Waterworld: Sailing Further than Most Men Have DreamedIn the current era of blockbusters with budgets over $200 million, it’s hard to remember a time when a $175 million budget was considered out of control. Let’s journey back to the olden times of 1995, when a reluctant hero named Costner was still a box-office superstar. Following multiple Oscar wins for his 1990 directorial debut Dances with Wolves, he rolled along with starring roles in Robin Hood: Prince of Thieves, JFK, and The Bodyguard. The audiences flocked to his movies in droves, but cracks were starting to appear in the armor. Costner next starred in Lawrence Kasdan's 191-minute epic Wyatt Earp in 1994, which paled in comparison to the more action-packed Tombstone from 1993. Viewers didn’t seem ready to brave three hours for the slow-moving story. His next project was primed to be his biggest movie yet — a futuristic tale set almost completely on water. What could go wrong?
Long before its July 1995 release, Waterworld earned a notorious reputation due to a spiraling budget that would eventually become the highest ever to that point. Weather problems cursed the production, which couldn't function because of the water setting. Director Kevin Reynolds and Costner clashed over the direction, which led Reynolds to walk off the set before the end of filming. It was pretty much a disaster from start to finish, according to reports from a wide array of sources. This information didn’t deter me from seeing this movie in the theaters as a 19-year-old in 1995. Similar to Titanic two years later, the press beforehand was so bad that even seeing a competent film would be a miracle. Walking out of the theater, I remember thinking that it wasn’t as bad as I expected. That’s not a ringing endorsement, and I hadn’t sat down to watch it since that time.
This marathon gave me the right opportunity to take another look at Costner’s post-apocalyptic journey to find dry land. He plays the Mariner, a grumpy loner with bad hair who sails his makeshift boat all over the marine wasteland. There are marauders everywhere who will do anything for the most basic of resources, including a few ounces of dirt. The uses of this dirt aren’t clear, but it’s apparently a valuable commodity. His grumpy solo world changes when two passengers join by chance. Helen (Jeanne Tripplehorn) and the young girl Enola (Tina Majorino) end up on his boat after a nasty attack. The Mariner’s not a friendly host at first, but he slowly warms up to the girls, especially Enola. Unfortunately, they’re being pursued by the evil Deacon (Dennis Hopper) and his band of villainous Smokers. A strange tattoo on Enola’s back may hold the key to finding the fabled dry land, and everyone hopes to discover this precious secret.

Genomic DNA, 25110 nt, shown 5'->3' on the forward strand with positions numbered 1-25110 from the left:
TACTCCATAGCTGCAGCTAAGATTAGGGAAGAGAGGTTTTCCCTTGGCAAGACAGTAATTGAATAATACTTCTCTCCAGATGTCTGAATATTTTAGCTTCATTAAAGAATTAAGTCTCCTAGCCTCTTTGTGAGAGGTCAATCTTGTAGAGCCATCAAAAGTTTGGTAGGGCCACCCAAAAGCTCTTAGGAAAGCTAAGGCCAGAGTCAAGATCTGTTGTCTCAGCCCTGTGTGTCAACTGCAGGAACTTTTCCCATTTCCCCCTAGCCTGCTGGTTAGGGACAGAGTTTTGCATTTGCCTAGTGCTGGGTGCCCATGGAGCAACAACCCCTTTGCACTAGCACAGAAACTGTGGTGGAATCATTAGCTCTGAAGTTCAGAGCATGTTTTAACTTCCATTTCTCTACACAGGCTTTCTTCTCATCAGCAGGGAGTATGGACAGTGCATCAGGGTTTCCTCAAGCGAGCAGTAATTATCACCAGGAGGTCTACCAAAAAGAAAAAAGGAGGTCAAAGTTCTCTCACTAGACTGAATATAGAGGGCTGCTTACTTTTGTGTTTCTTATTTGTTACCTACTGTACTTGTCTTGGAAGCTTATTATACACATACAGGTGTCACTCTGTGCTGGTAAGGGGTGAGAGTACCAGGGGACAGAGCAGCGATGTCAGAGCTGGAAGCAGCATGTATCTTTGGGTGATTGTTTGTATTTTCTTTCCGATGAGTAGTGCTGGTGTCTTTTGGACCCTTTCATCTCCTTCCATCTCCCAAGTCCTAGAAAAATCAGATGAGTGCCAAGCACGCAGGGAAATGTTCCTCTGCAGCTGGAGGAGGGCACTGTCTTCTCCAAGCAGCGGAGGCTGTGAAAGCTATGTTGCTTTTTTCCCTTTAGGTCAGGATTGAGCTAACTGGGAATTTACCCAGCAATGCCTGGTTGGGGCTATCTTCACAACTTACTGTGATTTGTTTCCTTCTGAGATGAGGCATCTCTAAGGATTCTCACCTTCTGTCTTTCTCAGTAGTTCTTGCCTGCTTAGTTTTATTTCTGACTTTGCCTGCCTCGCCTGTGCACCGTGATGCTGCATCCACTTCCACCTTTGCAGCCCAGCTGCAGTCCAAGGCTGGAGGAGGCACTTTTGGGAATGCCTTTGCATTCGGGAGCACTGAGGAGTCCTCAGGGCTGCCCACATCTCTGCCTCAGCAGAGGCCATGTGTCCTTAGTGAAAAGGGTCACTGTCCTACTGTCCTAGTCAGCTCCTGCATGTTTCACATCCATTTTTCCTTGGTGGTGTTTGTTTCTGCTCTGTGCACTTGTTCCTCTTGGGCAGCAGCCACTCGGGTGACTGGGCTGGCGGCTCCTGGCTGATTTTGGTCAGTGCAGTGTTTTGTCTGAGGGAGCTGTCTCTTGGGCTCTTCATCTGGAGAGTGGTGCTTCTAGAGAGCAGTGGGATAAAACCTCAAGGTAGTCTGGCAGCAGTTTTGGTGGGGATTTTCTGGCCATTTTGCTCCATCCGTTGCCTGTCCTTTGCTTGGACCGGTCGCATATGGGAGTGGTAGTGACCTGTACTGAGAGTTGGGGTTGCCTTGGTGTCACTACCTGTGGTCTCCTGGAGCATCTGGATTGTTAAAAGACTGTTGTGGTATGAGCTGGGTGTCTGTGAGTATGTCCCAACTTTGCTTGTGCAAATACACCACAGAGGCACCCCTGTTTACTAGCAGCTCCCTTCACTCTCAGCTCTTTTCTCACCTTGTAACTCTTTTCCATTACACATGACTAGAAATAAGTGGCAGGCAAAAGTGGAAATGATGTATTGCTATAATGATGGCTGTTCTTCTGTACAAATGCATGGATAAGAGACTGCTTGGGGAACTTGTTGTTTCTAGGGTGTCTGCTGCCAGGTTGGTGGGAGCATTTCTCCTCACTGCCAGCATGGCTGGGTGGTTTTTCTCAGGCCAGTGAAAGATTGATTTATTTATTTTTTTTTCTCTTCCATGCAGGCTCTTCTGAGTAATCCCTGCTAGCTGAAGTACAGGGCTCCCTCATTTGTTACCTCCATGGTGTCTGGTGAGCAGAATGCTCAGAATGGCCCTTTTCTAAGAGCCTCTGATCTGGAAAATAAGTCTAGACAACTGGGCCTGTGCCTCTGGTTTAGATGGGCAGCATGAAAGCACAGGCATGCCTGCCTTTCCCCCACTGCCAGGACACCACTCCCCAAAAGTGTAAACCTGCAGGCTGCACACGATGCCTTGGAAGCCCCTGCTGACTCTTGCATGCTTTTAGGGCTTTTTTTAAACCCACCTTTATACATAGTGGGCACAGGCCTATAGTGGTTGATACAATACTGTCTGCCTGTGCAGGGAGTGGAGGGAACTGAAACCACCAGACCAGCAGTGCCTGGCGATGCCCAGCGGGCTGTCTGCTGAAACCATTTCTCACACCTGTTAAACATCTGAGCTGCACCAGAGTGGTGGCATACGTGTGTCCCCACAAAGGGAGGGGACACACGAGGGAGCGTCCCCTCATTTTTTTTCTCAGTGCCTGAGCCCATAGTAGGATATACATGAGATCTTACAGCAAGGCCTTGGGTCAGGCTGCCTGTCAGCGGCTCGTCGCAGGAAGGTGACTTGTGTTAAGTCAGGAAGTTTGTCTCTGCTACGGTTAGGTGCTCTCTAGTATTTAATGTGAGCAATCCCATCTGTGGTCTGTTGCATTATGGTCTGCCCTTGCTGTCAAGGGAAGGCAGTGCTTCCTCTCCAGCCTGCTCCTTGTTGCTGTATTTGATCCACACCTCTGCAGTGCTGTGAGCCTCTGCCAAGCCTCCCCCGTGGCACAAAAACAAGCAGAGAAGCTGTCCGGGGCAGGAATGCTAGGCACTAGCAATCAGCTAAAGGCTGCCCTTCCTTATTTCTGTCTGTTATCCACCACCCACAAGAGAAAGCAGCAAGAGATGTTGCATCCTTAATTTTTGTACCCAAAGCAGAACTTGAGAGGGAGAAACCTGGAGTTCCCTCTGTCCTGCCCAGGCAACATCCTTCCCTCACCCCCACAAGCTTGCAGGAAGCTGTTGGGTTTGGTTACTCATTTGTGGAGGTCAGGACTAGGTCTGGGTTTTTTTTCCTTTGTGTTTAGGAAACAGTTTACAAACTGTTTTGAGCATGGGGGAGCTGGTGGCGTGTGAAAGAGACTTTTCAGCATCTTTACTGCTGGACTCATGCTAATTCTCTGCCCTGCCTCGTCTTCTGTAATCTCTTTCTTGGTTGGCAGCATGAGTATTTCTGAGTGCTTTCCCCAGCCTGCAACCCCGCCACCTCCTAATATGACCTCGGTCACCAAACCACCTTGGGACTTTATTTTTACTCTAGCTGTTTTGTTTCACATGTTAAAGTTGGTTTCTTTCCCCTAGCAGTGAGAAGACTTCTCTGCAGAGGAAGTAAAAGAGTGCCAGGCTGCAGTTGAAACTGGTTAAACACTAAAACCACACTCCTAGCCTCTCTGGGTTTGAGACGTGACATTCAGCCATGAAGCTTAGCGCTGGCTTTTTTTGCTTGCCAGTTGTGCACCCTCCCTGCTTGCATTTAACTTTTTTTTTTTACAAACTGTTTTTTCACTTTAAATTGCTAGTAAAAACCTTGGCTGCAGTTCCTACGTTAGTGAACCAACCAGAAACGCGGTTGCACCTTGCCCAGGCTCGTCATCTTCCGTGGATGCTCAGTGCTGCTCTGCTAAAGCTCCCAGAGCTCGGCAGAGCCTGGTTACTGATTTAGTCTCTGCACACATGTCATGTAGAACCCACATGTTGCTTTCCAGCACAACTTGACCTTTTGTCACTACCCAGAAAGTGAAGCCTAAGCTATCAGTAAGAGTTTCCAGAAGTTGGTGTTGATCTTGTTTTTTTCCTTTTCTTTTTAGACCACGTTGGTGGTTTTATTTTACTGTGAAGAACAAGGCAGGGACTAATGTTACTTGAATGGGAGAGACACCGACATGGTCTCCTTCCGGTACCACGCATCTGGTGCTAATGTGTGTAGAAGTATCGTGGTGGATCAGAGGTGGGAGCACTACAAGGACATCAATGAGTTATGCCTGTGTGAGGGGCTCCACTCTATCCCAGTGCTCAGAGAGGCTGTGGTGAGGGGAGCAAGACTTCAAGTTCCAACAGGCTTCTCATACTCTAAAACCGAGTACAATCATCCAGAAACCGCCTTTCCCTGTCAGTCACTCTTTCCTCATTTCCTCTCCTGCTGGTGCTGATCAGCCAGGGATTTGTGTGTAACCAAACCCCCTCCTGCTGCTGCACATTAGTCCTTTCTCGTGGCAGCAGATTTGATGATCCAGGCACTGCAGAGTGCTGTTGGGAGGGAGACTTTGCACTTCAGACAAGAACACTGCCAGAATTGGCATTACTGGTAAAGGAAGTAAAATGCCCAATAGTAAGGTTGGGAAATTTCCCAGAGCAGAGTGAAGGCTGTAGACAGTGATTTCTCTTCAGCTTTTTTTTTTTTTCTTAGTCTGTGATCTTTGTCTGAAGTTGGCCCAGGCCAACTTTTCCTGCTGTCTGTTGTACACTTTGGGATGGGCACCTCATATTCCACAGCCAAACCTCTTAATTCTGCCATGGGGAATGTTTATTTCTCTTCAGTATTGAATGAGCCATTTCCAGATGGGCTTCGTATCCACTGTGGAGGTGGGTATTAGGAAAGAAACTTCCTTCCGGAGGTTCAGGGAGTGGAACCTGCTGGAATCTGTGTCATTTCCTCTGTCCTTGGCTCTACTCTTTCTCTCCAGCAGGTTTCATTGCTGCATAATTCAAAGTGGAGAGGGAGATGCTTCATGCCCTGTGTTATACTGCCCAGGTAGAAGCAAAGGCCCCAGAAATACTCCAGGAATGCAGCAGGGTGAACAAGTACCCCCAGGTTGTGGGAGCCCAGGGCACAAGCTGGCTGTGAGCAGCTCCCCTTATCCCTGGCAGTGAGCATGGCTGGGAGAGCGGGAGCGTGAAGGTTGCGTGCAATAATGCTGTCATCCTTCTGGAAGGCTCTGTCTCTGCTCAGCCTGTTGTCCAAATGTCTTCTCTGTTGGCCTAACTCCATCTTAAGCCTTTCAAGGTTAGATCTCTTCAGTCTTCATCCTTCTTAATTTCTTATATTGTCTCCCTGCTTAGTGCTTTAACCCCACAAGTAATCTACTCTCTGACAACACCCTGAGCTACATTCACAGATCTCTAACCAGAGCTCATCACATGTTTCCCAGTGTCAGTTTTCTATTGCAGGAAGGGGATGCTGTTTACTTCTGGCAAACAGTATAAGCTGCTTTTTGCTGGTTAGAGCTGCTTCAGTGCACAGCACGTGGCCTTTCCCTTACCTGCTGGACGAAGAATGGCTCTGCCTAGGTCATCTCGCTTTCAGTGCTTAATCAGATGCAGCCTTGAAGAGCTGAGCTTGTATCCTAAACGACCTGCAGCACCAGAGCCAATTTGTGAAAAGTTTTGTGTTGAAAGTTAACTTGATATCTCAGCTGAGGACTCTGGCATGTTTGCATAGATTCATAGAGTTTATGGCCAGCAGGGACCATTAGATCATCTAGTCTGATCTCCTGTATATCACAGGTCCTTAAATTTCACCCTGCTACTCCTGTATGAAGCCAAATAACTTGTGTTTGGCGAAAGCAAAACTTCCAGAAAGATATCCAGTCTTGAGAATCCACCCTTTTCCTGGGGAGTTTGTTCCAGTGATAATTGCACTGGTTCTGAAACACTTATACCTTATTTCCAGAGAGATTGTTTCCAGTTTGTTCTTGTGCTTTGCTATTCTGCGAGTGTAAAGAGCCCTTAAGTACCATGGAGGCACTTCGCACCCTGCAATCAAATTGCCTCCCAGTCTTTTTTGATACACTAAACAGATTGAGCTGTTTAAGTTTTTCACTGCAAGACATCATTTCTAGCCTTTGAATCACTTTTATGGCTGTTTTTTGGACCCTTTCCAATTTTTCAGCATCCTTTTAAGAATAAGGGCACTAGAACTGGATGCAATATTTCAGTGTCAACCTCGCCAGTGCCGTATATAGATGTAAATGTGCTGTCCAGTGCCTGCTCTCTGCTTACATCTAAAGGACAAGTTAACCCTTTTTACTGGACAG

Waterworld is constructed to be a grand epic on the scale of classic films like Lawrence of Arabia, but something’s different right from the start. Our introduction to the Mariner shows him peeing into a bottle, which isn’t really a stirring beginning. He’s also an unapologetic jerk to everyone he meets, which makes the journey less pleasant for everyone, including us. The idea of a world where water has covered everything is pretty intriguing, but we spend way too much time with dull characters. The action is okay and includes some impressive stunts; it just never transcends the hokey material. The plot also makes little sense. Apparently Reynolds’ first cut was over three hours, and a big internal conflict involved plans to chop it down by an hour. I’m not very interested in seeing a much longer version of this movie, but the cuts did introduce strange plot holes. Another 10 minutes might have smoothed out the rough edges that mess with this movie’s flow.
The story takes place well into the future, but there are still connections with our world. The Deacon’s band rides around in the infamous Exxon Valdez tanker and worships its driver Joseph Hazelwood. A memorable sequence has the Mariner taking Helen far underwater to see his only vision of dry land, which resembles our current cities of today. He’s able to swim down this far because he actually breathes with gills and has webbed feet. In a world full of water, these are the greatest mutations ever. Of course this makes him more of a loner from the suspicious population. Once again, Costner is playing the unique western hero, doomed to live alone but having great powers to save common humans like us. This guy is more reluctant that some of his other protagonists, but the framework is similar.
In one sense, this movie has a lot in common with George Miller's The Road Warrior, including its loner hero and the silly makeshift outfits. The rough physical stunts and motorized vehicles in the action scenes also recall Miller's classic film, but that's where the similarities end. First of all, The Road Warrior is a brisk 95 minutes and wastes no time on character development. The ambitions don't go beyond creating a white-knuckle chase film in a believable futuristic world. On the other hand, Waterworld tries to do way too much, and a lot of the ambition falls flat. I realize this contradicts my earlier comments about the cuts hurting the movie. My point is that Costner could have learned from Miller's ability to create an efficient story without leaving massive plot holes.